Introducing XXL Freshman Yelawolf

Gov’t Name: Michael Atha
Age: “27 for four years now”
Reppin’: Gadsden, Alabama
Notable Releases: Single: “Pop the Trunk,” 2010; Guest Appearances: Slim Thug’s “I Run” and Juelz Santana’s “Mixin Up the Medicine,” both 2009, Big Boi’s “You Ain’t No DJ,” 2010; Mixtapes: Trunk Muzik and Trunk Muzik: 0-60 (Interscope’s rerelease of Trunk Muzik with seven new songs and five from the original), both 2010
Currently Working On: Debut album, Radioactive, due summer 2011
Label: Ghet-O-Vision/Shady/Interscope
Aligned With: Eminem and Slaughterhouse


“Pop the Trunk”

“Box Chevy Pt. 3″

“Daddy’s Lambo”

“Good To Go” ft. Bun-B

TRUTH:
On Being a 2011 XXL Freshman: “I feel like I flunked for, like, five years to be here to become a Freshman. It’s dope. I feel like I’m a senior in a freshman class, but I’m honored to be a part of this crew. I just continue to do what I’ve been doing…just making music that makes sense for me and for my crew and doesn’t stop. What got me here is just being me. [The night before the cover shoot], I was in Colorado to do the X Games, so for the past two days, I’ve been going nonstop. Had my show in Aspen last night. We rocked that and finished at 1 a.m., and we drove to Denver and made a connection flight. I’m just hustling. I’m here with no sleep, and that’s the life that I chose. Just happy to be a part of this, man.

XXL is definitely a magazine that I had hopes of getting in. I wanted to be on the cover of it, definitely on the top of my list of magazines that I wanted to be on the cover of. I never knew how it was going to happen. Making history by being the first artist ever to be on it twice in a row. That’s crazy. So I keep my head down and just stay focused, and hungry and working. I work like I don’t have shit. Just going hard. Just busy man, I haven’t touched down since the Freshmen shoot. Prior to doing the shoot it was the same thing. I was in Vegas for the past two days— I did a show two nights in a row. I’m here in L.A. today for a video shoot. I fly out tonight to go back to Atlanta. From Atlanta to Nashville, Nashville to Chattanooga. I’m just moving, man, just busy— and thankful to be busy.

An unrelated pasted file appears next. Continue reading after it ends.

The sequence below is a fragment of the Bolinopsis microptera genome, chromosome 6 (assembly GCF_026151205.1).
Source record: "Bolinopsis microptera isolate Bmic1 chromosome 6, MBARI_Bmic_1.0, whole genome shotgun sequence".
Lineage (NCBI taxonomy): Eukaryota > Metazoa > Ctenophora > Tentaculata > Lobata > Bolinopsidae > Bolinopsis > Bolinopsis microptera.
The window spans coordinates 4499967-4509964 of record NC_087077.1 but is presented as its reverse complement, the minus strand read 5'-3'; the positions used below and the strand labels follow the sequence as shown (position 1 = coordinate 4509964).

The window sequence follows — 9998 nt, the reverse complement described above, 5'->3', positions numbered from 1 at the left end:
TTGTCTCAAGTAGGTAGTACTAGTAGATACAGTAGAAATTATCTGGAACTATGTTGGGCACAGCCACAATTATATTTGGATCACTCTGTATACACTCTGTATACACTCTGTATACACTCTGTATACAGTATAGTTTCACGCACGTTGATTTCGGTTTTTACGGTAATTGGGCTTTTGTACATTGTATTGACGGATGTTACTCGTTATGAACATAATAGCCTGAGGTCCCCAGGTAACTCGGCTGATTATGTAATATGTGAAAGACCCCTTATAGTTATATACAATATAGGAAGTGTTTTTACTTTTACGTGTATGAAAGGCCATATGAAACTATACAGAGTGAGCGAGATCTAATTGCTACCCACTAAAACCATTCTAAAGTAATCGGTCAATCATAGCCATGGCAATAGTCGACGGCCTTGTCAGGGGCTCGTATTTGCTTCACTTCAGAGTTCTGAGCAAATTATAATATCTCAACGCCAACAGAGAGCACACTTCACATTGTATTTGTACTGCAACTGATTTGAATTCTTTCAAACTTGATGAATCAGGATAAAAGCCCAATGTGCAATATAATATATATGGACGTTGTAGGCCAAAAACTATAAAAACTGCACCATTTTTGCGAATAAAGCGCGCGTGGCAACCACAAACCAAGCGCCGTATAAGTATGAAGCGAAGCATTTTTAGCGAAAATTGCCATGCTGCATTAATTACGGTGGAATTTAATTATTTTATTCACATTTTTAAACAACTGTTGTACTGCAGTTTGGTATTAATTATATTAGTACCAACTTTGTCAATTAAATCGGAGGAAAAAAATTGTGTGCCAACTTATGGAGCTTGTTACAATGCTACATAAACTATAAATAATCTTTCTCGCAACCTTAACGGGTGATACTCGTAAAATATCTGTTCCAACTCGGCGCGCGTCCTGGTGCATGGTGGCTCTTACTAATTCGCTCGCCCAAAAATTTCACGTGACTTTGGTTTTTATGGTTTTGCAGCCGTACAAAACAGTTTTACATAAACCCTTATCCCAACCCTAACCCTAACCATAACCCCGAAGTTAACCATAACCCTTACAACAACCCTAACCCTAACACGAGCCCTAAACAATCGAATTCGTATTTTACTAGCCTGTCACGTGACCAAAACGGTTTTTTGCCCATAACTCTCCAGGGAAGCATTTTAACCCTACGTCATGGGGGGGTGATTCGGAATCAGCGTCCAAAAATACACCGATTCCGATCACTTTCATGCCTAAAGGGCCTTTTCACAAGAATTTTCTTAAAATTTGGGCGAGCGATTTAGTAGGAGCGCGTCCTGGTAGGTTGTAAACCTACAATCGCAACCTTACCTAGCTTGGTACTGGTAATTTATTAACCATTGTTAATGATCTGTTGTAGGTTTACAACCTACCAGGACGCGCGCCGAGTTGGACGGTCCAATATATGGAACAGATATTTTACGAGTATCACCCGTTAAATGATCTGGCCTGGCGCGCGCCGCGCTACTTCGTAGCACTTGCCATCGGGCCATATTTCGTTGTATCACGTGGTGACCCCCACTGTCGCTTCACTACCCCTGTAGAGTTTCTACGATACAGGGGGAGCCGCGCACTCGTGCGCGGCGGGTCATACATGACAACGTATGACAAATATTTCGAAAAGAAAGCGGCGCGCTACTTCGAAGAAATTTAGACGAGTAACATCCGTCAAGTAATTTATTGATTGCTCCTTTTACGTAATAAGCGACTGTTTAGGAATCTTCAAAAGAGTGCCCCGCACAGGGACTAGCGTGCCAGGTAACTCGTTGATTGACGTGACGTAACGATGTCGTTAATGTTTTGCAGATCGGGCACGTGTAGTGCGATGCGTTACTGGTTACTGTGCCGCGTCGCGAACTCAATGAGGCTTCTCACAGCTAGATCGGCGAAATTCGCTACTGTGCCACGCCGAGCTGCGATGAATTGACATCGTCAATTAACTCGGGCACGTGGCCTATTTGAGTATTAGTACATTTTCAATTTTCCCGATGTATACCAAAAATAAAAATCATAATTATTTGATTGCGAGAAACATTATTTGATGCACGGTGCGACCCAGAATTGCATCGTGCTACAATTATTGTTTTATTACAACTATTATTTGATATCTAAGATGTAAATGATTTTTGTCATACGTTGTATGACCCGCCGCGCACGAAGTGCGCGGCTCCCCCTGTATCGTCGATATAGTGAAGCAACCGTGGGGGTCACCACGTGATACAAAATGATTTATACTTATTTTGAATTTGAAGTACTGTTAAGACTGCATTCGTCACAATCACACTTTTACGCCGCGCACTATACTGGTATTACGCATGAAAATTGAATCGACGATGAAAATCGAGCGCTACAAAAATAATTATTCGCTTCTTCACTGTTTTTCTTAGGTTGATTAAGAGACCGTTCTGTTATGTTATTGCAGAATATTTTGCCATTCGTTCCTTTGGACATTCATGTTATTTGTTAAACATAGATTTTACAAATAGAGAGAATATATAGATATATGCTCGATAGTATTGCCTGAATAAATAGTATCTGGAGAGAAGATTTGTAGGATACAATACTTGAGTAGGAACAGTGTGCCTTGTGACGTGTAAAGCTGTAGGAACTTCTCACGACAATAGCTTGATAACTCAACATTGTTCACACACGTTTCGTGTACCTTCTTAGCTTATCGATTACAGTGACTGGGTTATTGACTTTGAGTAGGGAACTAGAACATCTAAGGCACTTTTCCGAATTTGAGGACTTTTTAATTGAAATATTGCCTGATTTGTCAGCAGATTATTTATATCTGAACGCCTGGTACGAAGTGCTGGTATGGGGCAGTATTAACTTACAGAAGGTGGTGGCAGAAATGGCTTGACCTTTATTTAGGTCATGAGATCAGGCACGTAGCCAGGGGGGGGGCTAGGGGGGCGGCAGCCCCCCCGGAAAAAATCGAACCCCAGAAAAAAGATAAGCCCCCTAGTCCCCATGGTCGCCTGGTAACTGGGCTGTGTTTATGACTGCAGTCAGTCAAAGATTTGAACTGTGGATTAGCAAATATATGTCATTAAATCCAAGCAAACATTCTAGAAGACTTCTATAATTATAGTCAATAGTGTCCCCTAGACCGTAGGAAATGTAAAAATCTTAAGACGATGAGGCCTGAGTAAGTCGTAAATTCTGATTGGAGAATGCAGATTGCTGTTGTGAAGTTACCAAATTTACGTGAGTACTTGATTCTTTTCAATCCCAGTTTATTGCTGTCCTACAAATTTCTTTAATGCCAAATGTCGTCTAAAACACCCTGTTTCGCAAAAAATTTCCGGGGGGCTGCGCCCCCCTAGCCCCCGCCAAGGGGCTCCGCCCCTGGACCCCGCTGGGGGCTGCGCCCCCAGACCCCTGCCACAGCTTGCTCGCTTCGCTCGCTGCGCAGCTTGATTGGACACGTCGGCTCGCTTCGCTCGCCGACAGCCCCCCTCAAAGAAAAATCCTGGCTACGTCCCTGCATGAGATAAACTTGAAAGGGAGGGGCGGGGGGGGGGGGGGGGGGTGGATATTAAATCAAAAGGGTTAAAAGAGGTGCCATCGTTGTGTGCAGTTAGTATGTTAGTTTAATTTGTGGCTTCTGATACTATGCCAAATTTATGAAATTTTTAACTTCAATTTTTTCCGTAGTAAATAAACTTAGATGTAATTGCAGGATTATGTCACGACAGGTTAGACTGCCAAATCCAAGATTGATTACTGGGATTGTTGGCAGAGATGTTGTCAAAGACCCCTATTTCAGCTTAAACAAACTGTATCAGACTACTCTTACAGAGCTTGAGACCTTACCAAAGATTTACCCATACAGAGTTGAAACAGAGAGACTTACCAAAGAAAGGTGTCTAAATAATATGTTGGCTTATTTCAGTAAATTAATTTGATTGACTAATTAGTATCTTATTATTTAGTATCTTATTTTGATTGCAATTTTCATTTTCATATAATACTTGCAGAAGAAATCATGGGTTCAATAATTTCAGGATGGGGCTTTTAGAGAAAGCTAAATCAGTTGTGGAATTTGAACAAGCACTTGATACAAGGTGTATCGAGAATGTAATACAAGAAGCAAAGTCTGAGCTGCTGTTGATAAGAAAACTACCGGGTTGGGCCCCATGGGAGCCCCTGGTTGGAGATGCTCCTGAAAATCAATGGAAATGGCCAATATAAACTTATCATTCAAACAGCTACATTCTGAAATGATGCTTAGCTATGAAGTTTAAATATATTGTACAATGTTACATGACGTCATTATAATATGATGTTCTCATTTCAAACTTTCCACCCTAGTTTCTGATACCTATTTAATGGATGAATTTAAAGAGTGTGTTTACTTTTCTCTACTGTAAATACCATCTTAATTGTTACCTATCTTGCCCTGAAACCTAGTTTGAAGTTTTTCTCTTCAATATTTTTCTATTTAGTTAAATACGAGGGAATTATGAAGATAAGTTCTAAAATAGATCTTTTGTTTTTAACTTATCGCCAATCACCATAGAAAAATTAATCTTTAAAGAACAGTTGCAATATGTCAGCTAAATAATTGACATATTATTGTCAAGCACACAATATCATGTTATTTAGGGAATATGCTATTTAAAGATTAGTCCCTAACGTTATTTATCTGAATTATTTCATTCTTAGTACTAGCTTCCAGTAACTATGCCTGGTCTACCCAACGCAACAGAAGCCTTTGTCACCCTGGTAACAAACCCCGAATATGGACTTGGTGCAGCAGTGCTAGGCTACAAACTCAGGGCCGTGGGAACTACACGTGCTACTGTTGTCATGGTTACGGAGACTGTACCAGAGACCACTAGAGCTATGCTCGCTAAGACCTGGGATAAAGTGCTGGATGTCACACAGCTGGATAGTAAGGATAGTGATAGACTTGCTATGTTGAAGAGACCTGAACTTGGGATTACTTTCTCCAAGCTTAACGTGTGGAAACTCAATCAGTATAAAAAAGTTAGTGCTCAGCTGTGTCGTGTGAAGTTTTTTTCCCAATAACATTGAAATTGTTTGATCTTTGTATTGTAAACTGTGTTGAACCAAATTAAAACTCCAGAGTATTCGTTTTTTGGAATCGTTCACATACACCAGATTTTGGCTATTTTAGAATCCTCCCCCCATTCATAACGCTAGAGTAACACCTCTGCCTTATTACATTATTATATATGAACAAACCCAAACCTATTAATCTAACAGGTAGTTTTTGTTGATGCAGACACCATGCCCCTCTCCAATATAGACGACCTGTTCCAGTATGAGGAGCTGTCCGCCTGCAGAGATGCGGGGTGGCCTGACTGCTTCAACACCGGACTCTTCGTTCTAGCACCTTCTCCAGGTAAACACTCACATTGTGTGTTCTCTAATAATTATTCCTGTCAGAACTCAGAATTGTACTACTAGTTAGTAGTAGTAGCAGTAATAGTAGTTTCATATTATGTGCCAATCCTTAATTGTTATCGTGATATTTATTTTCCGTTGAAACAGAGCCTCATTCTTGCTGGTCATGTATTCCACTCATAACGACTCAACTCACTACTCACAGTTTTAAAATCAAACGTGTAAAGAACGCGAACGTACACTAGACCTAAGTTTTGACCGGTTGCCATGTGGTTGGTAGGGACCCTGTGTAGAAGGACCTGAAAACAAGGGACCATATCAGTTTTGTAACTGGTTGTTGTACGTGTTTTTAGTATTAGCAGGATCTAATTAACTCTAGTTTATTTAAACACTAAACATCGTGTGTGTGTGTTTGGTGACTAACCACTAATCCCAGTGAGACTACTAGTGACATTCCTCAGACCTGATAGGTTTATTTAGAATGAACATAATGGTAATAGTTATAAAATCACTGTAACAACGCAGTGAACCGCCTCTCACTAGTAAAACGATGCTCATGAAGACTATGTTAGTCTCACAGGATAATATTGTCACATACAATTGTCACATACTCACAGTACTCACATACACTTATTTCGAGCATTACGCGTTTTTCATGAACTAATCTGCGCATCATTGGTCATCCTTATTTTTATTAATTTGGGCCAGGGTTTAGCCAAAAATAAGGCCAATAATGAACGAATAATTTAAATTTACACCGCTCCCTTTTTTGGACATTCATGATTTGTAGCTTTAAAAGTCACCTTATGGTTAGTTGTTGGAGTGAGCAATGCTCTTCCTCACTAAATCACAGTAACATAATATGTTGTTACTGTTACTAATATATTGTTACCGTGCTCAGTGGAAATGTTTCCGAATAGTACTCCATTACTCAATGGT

For me it was just cool to see what the fans, and the people, and what XXL sees in the future; what artists they’re banking on to make noise or have a career in the game. It was interesting to me to see that group of artists— artists I’ve never met, some I’ve never heard none of their music before. Big K.R.I.T. and CyHi the Prynce— those were the two people that I had a real friendship with and a working relationship with, too. Other than that, everybody else was brand new [to me].

I always base collaborations off of vibes. Of course, I’ve already got records with CyHi, and I’ve already got records with Big K.R.I.T. Me and Big K.R.I.T. are dropping a mixtape called Country Cousins together. Me and Prynce will probably work together forever; that’s my homie. We’ll probably do records here and there throughout. But yeah, wherever the ball rolls, I’m kind of like really focused on doing my own thing, and making sure that my album is dope. I’m not really too concerned with doing collaborations at this point with anybody. But how it works is, like, if it happens I just catch a vibe.

Last night I hit up [producer] Jim Jonsin just to kick it because I was in town and I was like, ‘Hey what’s up’ and he was like, ‘Fall through the studio, we’re working over here.’ So I went over there and ended up getting on a record with Game. That’s kind of how it works. I find that premeditated collaborations don’t result in the greatest records, because you’re not putting the music first; you’re putting the idea of getting together first. When you’re working with artists you’ve never met before it’s different, like me and Big K.R.I.T. we’ve worked together before, we got a vibe, so I’m not afraid of what’s going to come out. It’s going to be dope, it’s organic. Same thing with Prynce, it’s just full confidence there. You don’t want to get stuck with a record that you’ve done with someone that you feel obligated to put out— that’s not really dope, just because you made an effort to get together and work.

Being honest, I’m so in my own shell a lot, because I’m so focused. I never had a Plan B. It was either this or nothing, and I literally mean that with everything. I was either going to be poor and homeless and do this shit. I was either going to be a starving artist, or I was going to be eating. But I wasn’t not going to be an artist. That’s just the way I am. I’ve always been that way. I didn’t have a choice because I didn’t give myself a choice, I refused to lose. Not to be typical or cliché.”

FOR MORE ON THE 2011 FRESHMEN COP THE APRIL ISSUE OF XXL ON SALE MARCH 15.

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